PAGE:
On September 7th the Guardian published an article drawing attention to a study from Stanford University which had applied Deep Neural Networks (a form of machine learning AI) to test if they could distinguish peoples’ sexual orientation from facial images. After reading both the original study and the Guardian’s report about it, there were so many problematic aspects about the study that I immediately had to write a response, which was published in the Conversation on September 13th under the title “Machine gaydar: AI is reinforcing stereotypes that liberal societies are trying to get rid of“.
Continue reading In the Conversation: “Machine gaydar: AI is reinforcing stereotypes that liberal societies are trying to get rid of” →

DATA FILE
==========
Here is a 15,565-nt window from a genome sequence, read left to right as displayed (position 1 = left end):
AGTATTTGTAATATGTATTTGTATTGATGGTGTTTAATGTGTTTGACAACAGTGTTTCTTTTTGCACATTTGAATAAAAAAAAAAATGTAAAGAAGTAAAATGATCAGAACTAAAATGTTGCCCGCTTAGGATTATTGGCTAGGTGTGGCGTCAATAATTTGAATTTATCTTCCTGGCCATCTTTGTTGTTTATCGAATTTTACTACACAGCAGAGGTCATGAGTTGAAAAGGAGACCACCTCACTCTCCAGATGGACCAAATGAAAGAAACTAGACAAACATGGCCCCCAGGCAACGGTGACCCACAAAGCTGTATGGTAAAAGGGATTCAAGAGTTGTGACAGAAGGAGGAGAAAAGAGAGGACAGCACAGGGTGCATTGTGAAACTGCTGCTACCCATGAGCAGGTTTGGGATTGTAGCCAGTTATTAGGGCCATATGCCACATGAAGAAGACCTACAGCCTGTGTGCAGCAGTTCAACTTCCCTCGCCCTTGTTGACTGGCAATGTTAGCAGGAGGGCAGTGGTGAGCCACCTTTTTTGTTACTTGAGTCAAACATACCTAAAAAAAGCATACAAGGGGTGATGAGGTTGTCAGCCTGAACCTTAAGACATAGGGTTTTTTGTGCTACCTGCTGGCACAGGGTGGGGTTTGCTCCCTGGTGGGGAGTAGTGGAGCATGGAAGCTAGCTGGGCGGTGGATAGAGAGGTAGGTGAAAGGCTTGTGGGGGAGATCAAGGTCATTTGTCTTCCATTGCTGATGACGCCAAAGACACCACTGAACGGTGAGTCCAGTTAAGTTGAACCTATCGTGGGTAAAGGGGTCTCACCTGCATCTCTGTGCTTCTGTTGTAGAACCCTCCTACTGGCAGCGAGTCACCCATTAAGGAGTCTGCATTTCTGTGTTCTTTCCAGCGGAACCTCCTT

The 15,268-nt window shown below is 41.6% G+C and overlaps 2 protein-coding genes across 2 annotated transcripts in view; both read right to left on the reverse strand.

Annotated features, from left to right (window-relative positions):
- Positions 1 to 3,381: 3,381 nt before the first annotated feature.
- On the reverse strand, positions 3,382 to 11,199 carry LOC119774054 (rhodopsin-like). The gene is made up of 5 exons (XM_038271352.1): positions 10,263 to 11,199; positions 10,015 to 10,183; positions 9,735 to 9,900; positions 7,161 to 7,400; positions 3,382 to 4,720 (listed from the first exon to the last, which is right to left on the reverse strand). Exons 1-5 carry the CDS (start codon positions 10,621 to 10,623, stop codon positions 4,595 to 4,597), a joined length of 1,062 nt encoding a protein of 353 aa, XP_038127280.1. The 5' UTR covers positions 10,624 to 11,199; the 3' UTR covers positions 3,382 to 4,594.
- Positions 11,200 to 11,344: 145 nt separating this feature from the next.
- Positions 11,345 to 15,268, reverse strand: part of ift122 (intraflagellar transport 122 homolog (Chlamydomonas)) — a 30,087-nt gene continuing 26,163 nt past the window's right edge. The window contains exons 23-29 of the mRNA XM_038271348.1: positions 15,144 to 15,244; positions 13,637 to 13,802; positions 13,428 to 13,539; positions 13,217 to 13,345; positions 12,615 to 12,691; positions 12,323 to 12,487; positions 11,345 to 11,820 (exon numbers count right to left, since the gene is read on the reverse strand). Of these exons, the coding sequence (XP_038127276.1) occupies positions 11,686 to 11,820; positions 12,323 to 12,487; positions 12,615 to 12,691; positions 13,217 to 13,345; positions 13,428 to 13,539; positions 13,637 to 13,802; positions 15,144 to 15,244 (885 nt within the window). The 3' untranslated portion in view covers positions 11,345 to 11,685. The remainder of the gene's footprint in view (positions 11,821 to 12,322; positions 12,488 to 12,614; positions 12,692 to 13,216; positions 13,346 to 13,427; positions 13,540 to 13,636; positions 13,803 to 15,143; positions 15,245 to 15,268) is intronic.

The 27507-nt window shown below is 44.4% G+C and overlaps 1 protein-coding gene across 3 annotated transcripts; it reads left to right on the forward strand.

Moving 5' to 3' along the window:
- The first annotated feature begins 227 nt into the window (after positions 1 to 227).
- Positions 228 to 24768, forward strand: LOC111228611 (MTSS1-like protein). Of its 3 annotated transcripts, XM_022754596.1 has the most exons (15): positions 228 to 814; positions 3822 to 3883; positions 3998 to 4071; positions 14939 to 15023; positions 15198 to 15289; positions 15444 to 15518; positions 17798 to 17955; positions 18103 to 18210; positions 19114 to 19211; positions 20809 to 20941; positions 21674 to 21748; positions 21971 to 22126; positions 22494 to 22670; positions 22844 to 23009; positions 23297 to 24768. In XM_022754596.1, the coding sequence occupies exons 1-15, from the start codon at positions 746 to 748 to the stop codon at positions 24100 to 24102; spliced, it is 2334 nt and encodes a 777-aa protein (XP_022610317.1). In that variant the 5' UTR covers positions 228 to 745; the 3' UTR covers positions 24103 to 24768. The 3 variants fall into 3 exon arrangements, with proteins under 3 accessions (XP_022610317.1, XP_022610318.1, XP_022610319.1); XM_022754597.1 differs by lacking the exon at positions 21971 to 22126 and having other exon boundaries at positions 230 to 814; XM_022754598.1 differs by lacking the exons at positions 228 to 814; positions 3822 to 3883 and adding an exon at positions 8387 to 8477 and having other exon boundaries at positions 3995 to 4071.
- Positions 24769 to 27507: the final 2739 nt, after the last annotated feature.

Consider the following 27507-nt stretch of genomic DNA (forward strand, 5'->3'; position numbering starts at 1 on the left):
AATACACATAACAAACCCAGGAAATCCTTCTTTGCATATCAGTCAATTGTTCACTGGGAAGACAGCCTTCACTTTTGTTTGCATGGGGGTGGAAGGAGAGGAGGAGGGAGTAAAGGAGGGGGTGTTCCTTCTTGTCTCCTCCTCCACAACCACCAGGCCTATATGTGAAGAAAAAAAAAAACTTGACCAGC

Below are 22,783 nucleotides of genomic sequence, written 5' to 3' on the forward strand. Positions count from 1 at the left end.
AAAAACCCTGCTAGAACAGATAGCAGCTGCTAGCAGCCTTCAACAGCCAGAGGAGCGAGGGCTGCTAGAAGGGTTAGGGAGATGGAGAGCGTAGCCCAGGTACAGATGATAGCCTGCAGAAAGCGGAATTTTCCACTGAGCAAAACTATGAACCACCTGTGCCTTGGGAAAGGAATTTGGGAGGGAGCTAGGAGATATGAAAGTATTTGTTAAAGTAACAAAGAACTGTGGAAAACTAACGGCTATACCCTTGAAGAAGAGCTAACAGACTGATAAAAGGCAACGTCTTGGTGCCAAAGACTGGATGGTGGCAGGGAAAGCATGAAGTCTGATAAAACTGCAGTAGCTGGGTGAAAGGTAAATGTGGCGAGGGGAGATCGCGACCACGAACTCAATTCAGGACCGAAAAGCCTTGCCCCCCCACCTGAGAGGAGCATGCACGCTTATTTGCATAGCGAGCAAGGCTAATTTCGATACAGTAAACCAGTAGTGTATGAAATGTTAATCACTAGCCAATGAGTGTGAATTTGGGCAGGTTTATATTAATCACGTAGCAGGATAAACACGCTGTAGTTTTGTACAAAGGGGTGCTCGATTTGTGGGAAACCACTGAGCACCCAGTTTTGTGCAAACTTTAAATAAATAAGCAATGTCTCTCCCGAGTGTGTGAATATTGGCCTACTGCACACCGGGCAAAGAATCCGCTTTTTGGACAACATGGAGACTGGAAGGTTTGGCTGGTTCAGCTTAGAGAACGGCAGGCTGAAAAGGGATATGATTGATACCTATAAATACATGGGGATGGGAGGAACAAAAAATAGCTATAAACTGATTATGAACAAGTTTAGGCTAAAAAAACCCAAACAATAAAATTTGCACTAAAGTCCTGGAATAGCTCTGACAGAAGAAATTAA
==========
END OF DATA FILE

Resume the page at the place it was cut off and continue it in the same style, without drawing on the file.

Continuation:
In an almost suspiciously conspiracy-like fashion the official launch of UnBias at the start of September was immediately accompanied by a series of news articles providing examples of problems with algorithms that are making recommendations or controlling the flow of information. Cases like the unintentional racial bias in a machine learning based beauty contest algorithm, meant to remove bias of human judges; a series of embarrassing news recommendations on the Facebook trending topics feed, as a results of an attempt to avoid (appearance of) bias by getting rid of human editors; and controversy about Facebook’s automated editorial decision to remove the Pulitzer prize-winning “napalm girl” photograph because the image was identifies as containing nudity. My view of these events? “Facebook’s algorithms give it more editorial responsibility – not less“ (published today in the Conversation).